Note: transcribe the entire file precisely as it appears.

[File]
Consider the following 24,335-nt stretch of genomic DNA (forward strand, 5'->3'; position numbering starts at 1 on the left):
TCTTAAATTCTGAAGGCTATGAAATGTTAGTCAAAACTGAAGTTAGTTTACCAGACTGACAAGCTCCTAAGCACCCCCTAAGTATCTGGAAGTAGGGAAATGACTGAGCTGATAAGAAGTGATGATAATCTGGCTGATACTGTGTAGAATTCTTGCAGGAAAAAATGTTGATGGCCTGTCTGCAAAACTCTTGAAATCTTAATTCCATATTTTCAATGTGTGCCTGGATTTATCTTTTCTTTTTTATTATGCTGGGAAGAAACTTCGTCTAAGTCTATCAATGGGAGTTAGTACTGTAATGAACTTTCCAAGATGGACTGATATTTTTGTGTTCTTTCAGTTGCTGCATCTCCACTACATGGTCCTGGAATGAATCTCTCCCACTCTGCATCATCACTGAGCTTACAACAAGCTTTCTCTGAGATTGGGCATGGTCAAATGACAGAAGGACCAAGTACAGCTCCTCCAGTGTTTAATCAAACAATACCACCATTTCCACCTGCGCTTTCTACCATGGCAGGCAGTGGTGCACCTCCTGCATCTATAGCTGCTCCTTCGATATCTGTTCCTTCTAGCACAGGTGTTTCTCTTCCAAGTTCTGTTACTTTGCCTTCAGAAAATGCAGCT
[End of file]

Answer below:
Consider the following 24,335-nt stretch of genomic DNA (forward strand, 5'->3'; position numbering starts at 1 on the left):
TCTTAAATTCTGAAGGCTATGAAATGTTAGTCAAAACTGAAGTTAGTTTACCAGACTGACAAGCTCCTAAGCACCCCCTAAGTATCTGGAAGTAGGGAAATGACTGAGCTGATAAGAAGTGATGATAATCTGGCTGATACTGTGTAGAATTCTTGCAGGAAAAAATGTTGATGGCCTGTCTGCAAAACTCTTGAAATCTTAATTCCATATTTTCAATGTGTGCCTGGATTTATCTTTTCTTTTTTATTATGCTGGGAAGAAACTTCGTCTAAGTCTATCAATGGGAGTTAGTACTGTAATGAACTTTCCAAGATGGACTGATATTTTTGTGTTCTTTCAGTTGCTGCATCTCCACTACATGGTCCTGGAATGAATCTCTCCCACTCTGCATCATCACTGAGCTTACAACAAGCTTTCTCTGAGATTGGGCATGGTCAAATGACAGAAGGACCAAGTACAGCTCCTCCAGTGTTTAATCAAACAATACCACCATTTCCACCTGCGCTTTCTACCATGGCAGGCAGTGGTGCACCTCCTGCATCTATAGCTGCTCCTTCGATATCTGTTCCTTCTAGCACAGGTGTTTCTCTTCCAAGTTCTGTTACTTTGCCTTCAGAAAATGCAGCT